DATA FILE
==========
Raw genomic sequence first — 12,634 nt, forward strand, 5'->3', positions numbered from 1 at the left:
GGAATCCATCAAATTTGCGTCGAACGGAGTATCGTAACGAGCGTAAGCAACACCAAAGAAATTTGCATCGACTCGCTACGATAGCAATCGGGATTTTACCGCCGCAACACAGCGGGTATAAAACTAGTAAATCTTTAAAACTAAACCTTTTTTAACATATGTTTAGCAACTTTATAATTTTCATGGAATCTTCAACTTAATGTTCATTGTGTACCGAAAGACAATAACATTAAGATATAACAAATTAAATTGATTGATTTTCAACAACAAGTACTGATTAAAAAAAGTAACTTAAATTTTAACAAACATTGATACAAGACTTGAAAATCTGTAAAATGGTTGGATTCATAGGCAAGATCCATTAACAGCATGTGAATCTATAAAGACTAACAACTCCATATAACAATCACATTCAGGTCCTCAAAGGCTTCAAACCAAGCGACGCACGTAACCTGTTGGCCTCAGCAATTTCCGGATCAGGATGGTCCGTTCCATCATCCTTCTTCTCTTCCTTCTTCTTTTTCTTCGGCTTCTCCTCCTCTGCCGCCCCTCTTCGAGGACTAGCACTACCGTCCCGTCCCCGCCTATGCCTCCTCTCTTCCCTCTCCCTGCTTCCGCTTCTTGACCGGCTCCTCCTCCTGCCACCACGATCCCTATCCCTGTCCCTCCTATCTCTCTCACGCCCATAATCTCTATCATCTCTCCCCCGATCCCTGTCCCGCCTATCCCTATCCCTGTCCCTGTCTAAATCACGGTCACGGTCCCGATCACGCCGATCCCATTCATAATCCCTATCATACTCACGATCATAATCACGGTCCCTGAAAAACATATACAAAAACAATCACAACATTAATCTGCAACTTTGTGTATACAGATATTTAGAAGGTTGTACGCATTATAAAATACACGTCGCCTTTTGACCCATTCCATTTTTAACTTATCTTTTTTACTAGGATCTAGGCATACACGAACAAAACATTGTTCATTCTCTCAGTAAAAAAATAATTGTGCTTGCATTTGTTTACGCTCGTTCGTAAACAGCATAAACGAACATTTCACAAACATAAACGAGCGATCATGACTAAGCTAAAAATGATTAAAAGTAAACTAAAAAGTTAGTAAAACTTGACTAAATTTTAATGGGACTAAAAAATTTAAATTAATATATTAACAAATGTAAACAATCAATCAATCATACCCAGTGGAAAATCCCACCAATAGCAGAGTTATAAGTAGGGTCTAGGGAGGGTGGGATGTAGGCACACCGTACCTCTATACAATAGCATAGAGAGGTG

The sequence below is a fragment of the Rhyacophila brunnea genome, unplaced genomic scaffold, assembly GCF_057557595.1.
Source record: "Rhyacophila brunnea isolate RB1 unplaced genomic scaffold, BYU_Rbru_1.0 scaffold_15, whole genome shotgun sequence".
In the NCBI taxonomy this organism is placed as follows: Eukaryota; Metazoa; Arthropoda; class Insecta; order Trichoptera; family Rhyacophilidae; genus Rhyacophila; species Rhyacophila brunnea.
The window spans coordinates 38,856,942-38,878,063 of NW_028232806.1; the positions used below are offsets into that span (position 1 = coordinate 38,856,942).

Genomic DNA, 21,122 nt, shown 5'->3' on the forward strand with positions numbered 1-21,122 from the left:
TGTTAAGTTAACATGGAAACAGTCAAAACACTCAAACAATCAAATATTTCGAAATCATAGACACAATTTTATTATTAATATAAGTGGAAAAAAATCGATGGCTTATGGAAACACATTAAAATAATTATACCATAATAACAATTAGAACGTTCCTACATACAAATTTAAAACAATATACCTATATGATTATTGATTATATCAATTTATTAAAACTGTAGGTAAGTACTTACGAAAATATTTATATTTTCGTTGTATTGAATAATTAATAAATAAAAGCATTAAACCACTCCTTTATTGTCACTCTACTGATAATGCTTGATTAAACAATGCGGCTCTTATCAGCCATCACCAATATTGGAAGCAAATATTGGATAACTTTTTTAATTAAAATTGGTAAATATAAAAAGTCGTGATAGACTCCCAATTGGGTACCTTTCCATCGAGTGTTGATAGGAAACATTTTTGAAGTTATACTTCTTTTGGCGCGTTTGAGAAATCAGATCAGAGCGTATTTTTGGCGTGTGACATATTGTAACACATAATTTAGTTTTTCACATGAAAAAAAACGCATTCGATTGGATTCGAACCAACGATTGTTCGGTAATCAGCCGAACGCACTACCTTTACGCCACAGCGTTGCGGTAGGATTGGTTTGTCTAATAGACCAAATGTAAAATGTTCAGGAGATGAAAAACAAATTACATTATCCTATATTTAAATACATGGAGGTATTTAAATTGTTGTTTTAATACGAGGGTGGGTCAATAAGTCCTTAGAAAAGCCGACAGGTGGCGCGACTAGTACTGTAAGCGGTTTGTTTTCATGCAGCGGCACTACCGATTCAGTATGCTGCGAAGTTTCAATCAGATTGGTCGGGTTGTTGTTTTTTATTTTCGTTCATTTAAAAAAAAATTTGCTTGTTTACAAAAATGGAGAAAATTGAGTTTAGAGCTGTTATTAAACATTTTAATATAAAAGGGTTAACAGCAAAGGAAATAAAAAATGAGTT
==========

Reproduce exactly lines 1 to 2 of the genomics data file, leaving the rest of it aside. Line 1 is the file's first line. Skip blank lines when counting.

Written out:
Raw genomic sequence first — 12,634 nt, forward strand, 5'->3', positions numbered from 1 at the left:
GGAATCCATCAAATTTGCGTCGAACGGAGTATCGTAACGAGCGTAAGCAACACCAAAGAAATTTGCATCGACTCGCTACGATAGCAATCGGGATTTTACCGCCGCAACACAGCGGGTATAAAACTAGTAAATCTTTAAAACTAAACCTTTTTTAACATATGTTTAGCAACTTTATAATTTTCATGGAATCTTCAACTTAATGTTCATTGTGTACCGAAAGACAATAACATTAAGATATAACAAATTAAATTGATTGATTTTCAACAACAAGTACTGATTAAAAAAAGTAACTTAAATTTTAACAAACATTGATACAAGACTTGAAAATCTGTAAAATGGTTGGATTCATAGGCAAGATCCATTAACAGCATGTGAATCTATAAAGACTAACAACTCCATATAACAATCACATTCAGGTCCTCAAAGGCTTCAAACCAAGCGACGCACGTAACCTGTTGGCCTCAGCAATTTCCGGATCAGGATGGTCCGTTCCATCATCCTTCTTCTCTTCCTTCTTCTTTTTCTTCGGCTTCTCCTCCTCTGCCGCCCCTCTTCGAGGACTAGCACTACCGTCCCGTCCCCGCCTATGCCTCCTCTCTTCCCTCTCCCTGCTTCCGCTTCTTGACCGGCTCCTCCTCCTGCCACCACGATCCCTATCCCTGTCCCTCCTATCTCTCTCACGCCCATAATCTCTATCATCTCTCCCCCGATCCCTGTCCCGCCTATCCCTATCCCTGTCCCTGTCTAAATCACGGTCACGGTCCCGATCACGCCGATCCCATTCATAATCCCTATCATACTCACGATCATAATCACGGTCCCTGAAAAACATATACAAAAACAATCACAACATTAATCTGCAACTTTGTGTATACAGATATTTAGAAGGTTGTACGCATTATAAAATACACGTCGCCTTTTGACCCATTCCATTTTTAACTTATCTTTTTTACTAGGATCTAGGCATACACGAACAAAACATTGTTCATTCTCTCAGTAAAAAAATAATTGTGCTTGCATTTGTTTACGCTCGTTCGTAAACAGCATAAACGAACATTTCACAAACATAAACGAGCGATCATGACTAAGCTAAAAATGATTAAAAGTAAACTAAAAAGTTAGTAAAACTTGACTAAATTTTAATGGGACTAAAAAATTTAAATTAATATATTAACAAATGTAAACAATCAATCAATCATACCCAGTGGAAAATCCCACCAATAGCAGAGTTATAAGTAGGGTCTAGGGAGGGTGGGATGTAGGCACACCGTACCTCTATACAATAGCATAGAGAGGTG